The Democrats have a diversity problem. As President Obama struggles to find seasoned Latino leaders to integrate into his cabinet with the Los Angeles Mayor taking his name out of consideration, the Democrats will need to rededicate their efforts at making sure the next time their president looks to fill important senior roles there will be a lineup of veterans waiting to lead.
Senator Menendez of New Jersey has recently fallen under suspicion for questionable activities with donors and has been accused of soliciting underage prostitutes while taking trips to the Dominican Republic. He denies this ever happened but he has also come under scrutiny for writing a check for fifty-eight thousand dollars to reimburse a donor for two trips to the Dominican Republic.
While folks like Hilda Solis, Cecilia Muñoz, and Thomas Perez have potential to take on greater roles, losing a commodity like Senator Menendez would be a blow to the future needs of the Democratic Party and of Latinos.
But rather than supporting his colleague, Senator Frank Lautenberg seemed to throw Senator Menendez under the bus. New Jersey politics is a notoriously tough, and this could be sour grapes because Mr. Menendez has not outright supported Mr. Lautenberg against a potential challenge by popular Mayor Cory Booker. But the Democrats can ill afford to lose their only Latino representative in the Senate for reasons that are less than outright indefensible.
The problem facing the Democrats is that the vast majority of their Latino representatives are elected in districts that are composed of a majority of Latinos, or majority-minority districts. For instance, Representative Raul Grijalva is in Arizona’s 3rd Congressional District, which is composed of 56 percent Latinos and 32 percent whites. Meanwhile, folks like Republican Raul Labrador represent a district that is only 10 percent Latino.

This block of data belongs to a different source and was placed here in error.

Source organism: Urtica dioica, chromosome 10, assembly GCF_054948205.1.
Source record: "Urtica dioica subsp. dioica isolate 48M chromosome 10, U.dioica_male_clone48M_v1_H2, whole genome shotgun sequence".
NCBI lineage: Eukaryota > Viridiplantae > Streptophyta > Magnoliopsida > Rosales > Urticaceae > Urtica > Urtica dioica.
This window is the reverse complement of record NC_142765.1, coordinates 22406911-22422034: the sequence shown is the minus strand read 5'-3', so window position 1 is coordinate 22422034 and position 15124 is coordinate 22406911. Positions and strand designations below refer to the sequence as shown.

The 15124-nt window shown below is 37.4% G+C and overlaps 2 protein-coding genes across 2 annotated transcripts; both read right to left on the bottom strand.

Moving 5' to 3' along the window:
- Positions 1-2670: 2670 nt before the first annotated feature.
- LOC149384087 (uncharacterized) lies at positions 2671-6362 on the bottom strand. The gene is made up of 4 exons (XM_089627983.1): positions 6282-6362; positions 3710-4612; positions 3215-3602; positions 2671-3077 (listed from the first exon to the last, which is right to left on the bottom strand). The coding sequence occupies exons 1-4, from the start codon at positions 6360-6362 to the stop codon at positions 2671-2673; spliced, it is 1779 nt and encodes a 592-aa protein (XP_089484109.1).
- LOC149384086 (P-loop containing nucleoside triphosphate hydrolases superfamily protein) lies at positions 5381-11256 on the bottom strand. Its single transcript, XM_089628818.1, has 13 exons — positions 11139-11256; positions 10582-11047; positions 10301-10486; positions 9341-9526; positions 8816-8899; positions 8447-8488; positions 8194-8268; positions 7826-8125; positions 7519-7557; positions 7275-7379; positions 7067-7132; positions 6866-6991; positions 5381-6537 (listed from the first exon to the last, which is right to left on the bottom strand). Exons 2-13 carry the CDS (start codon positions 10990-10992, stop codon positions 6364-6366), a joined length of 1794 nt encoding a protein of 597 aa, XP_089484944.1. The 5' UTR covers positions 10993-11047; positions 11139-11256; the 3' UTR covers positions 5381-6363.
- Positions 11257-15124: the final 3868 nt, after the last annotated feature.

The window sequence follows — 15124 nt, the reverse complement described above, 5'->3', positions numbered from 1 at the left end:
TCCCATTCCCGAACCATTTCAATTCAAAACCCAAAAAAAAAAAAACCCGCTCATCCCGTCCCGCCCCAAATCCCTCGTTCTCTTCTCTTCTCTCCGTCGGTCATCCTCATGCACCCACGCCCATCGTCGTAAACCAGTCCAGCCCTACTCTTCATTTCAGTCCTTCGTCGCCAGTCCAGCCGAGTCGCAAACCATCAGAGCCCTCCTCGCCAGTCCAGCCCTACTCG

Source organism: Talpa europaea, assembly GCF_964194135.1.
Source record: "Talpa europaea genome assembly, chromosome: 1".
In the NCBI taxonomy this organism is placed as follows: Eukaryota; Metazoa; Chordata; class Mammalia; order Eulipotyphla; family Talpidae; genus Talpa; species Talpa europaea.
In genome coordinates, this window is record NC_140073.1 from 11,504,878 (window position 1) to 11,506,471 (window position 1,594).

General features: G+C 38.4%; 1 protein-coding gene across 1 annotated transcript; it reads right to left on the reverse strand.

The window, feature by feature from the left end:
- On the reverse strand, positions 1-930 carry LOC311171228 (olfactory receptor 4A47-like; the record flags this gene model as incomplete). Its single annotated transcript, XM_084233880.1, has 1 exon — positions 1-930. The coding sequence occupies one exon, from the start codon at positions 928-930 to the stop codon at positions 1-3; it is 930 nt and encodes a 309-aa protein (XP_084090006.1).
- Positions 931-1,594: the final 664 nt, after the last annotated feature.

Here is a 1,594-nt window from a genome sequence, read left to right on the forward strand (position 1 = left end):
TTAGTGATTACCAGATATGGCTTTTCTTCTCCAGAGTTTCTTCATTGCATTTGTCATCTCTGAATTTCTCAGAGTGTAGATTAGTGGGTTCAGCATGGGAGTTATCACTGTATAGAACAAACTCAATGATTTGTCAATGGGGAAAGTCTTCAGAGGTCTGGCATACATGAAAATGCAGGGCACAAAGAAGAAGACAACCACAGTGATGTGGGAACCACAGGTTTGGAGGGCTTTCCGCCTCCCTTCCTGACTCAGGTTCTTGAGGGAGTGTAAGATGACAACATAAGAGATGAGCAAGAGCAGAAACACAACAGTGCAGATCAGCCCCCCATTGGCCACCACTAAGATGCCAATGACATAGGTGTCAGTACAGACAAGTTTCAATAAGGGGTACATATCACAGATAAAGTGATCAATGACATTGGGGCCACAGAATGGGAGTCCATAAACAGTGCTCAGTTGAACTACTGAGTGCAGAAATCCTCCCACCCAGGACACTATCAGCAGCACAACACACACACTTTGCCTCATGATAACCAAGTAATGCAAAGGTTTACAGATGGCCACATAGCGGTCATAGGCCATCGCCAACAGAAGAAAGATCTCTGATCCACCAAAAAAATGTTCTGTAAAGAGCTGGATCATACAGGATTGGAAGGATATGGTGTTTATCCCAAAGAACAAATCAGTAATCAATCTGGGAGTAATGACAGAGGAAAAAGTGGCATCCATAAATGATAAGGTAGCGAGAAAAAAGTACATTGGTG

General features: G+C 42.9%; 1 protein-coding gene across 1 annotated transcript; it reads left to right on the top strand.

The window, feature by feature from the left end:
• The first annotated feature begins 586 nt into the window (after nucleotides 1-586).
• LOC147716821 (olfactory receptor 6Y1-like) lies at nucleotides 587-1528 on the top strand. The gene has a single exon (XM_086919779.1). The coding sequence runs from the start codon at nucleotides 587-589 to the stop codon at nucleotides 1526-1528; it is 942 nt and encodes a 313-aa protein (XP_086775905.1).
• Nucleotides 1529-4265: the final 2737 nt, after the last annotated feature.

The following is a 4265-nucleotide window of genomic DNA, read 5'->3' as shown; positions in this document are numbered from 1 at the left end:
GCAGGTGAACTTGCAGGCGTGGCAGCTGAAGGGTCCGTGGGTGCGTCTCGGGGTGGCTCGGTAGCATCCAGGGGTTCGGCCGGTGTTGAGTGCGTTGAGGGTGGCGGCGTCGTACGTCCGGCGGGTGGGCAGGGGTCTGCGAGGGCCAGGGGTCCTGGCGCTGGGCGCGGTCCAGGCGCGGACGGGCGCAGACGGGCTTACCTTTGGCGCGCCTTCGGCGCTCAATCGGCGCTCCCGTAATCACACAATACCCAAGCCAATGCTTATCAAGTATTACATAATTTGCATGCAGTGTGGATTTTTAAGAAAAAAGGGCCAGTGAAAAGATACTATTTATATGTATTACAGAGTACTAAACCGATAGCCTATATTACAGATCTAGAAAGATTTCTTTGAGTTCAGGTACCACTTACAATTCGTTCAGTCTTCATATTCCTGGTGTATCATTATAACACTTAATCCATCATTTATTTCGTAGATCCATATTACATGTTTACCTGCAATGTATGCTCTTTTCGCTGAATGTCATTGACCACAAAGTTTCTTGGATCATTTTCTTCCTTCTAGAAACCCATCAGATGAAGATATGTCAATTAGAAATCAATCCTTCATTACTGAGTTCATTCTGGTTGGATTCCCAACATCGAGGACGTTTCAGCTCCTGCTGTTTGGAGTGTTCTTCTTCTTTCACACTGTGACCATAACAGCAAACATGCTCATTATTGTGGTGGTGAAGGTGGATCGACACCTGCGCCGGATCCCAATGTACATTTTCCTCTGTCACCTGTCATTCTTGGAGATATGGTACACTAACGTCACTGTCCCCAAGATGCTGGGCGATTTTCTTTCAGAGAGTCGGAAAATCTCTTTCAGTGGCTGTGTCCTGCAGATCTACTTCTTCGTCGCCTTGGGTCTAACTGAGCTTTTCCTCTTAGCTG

This gives Republicans an advantage in promoting their short list of Latino representatives up the electoral ladder, and indeed, Mr. Labrador is being talked about for higher office. By contrast, the rising Latino stars in the Democratic Party, such as the Castro brothers of Texas, have an easy enough time getting elected in heavily Latino geographies, but their rise up the ladder as Latinos will not easily transfer to the state level in a place like Texas.
Instead, it was Latino Senator Ted Cruz who was able to elbow his way into office against established Republican politico David Dewhurst by appealing to anti-establishment white voters. This is the kind of bridge-building that Republicans should cultivate, and as more Republican Latinos are elected into office, they will be able to serve as trusted ambassadors for compromise on difficult issues like immigration reform.
This is why folks like Senator Menendez hold strategic importance for the Democrats. Coming from a state like New Jersey where his congressional delegation is split evenly among Democrats and Republicans, and where his Governor is a Republican, this “moderate Democrat” is unusually experienced with bridging competing interests in ways other Latino Democrats have problems with.
It was Florida Senator Marco Rubio who was able to go on the Rush Limbaugh show and calm the nerves of his listeners on the issue of legalization for the undocumented. Mr. Rubio has also gone on other conservative talk-radio shows, such as Hugh Hewitt, to explain what immigration reform might look like. This is one way to make progress, and while politicians like Mr. Rubio and Mr. Labrador are shunned by many Latinos as vendidos, or traitors, for being Republicans and for representing the interests of their white constituencies, this is the very beginning of a longer road for the GOP as it adjusts to the growing diversity of the country.
Earlier this week, the Republican Party announced a Latino recruitment effort that will be led by the only two Latino Governors in the country who also happen to be Republicans; Governor Brian Sandoval of Nevada and Governor Susana Martinez of New Mexico. This high level attention is a commodity growing in value for both parties, and the Democrats should pay special attention to making sure they don’t lose ground as the Republicans work towards turning their Latino outreach problem into a manageable level.
Stephen A. Nuño, Ph.D., NBC Latino contributor and an Assistant Professor in the Department of Politics and International Affairs at Northern Arizona University. He is currently writing a book on Republican outreach into the Latino Community.